Westpac will pay a record $35 million fine for failing to properly assess whether thousands of people could afford to repay their home loans.
The bank admitted breaching responsible lending laws when providing home loans and agreed to the civil penalty to settle court action by the corporate regulator.
The case was based on Westpac's home loan assessment process between December 2011 and March 2015, during which time about 260,000 home loans were approved by the bank's automated decision system.
Westpac admitted about 10,500 home loans should not have been automatically approved and should have been referred to a credit officer to be manually assessed before any approval.
Westpac said the Australian Securities and Investments Commission did not allege any customers suffered specific loss or damage and the bank had not admitted any loans were unsuitable for the borrowers.
The settlement was announced on Tuesday, a day after a three-week trial was due to begin in the Federal Court in Sydney.
If approved by the Federal Court, the $35 million fine will be the largest civil penalty awarded under the National Credit Act and nearly double the previous record.
ASIC said for about 50,000 home loans, Westpac received but did not use consumers' actual expense information that was higher than the benchmark household expenditure measure.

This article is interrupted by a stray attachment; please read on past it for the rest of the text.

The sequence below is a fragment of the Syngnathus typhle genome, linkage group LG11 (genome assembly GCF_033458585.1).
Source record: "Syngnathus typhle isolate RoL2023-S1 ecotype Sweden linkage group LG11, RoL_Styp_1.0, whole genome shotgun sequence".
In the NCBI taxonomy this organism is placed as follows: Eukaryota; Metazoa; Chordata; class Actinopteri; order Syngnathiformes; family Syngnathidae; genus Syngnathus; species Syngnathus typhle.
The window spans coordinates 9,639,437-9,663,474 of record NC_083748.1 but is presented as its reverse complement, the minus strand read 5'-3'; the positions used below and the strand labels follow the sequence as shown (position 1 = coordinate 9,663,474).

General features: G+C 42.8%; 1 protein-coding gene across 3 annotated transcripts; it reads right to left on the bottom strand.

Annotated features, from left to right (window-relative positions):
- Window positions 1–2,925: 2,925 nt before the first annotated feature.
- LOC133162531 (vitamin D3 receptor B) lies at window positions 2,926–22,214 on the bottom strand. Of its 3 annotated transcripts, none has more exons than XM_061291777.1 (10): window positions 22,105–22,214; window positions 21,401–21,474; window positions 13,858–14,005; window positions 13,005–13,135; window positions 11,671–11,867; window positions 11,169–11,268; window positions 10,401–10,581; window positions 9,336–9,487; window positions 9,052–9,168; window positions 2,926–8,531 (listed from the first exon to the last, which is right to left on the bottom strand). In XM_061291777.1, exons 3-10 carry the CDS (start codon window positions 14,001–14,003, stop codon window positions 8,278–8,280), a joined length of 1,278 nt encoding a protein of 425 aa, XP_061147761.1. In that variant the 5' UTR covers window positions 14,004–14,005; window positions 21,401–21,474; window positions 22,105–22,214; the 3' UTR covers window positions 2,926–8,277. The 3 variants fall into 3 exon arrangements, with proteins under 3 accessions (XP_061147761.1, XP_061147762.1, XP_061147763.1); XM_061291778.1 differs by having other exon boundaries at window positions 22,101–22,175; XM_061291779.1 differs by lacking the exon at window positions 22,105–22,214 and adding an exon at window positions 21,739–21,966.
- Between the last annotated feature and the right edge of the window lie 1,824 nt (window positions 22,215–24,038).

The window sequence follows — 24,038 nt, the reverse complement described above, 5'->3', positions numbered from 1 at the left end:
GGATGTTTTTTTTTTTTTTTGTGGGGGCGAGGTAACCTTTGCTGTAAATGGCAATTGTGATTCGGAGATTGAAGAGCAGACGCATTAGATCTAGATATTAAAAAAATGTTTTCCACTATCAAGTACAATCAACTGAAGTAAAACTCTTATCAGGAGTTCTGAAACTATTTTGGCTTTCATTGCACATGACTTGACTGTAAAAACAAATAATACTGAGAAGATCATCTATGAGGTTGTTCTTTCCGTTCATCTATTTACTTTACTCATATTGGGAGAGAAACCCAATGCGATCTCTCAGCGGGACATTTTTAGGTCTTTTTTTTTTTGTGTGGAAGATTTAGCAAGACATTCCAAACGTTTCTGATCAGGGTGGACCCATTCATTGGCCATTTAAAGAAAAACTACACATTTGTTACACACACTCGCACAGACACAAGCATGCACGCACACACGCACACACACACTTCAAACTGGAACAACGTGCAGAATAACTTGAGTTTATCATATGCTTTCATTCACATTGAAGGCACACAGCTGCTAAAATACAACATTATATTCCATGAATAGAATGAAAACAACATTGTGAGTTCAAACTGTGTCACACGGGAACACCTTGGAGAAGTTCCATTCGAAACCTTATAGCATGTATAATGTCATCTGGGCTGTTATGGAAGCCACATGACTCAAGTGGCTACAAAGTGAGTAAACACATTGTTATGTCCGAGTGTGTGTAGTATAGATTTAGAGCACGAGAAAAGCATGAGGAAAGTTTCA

HEM is widely used by banks when borrowers' estimates of living expenses appear low.
The prudential regulator has told the banking royal commission HEM is based on a relatively low estimate of living expenses.
ASIC said for another 50,000 loans, Westpac failed to use the higher repayments at the end of an interest-only period when assessing an owner occupier's capacity to repay the loan.
ASIC chair James Shipton said all lenders must obtain information from individual borrowers about their financial situation to ensure they can properly assess the customer's ability to repay the loan.
He said lenders must then verify the information to ensure that it is true and assess whether the loan is unsuitable for the borrower.
“Taken together, these responsible lending obligations are a cornerstone protection for both borrowers and lenders,” Mr Shipton said.
Westpac upgraded its credit assessment systems in 2015.
Its consumer bank chief executive George Frazis said the bank took its responsible lending obligations seriously, noting the legal action did not relate to current lending practices.
Of the 10,500 loans that should not have been automatically approved, about 5400 are still active.
“From a credit quality perspective, loans approved under these circumstances have continued to perform similar to, or better than, the rest of the group's home loan portfolio,” Mr Frazis said.
He said Westpac would monitor the loans and provide hardship assistance if necessary.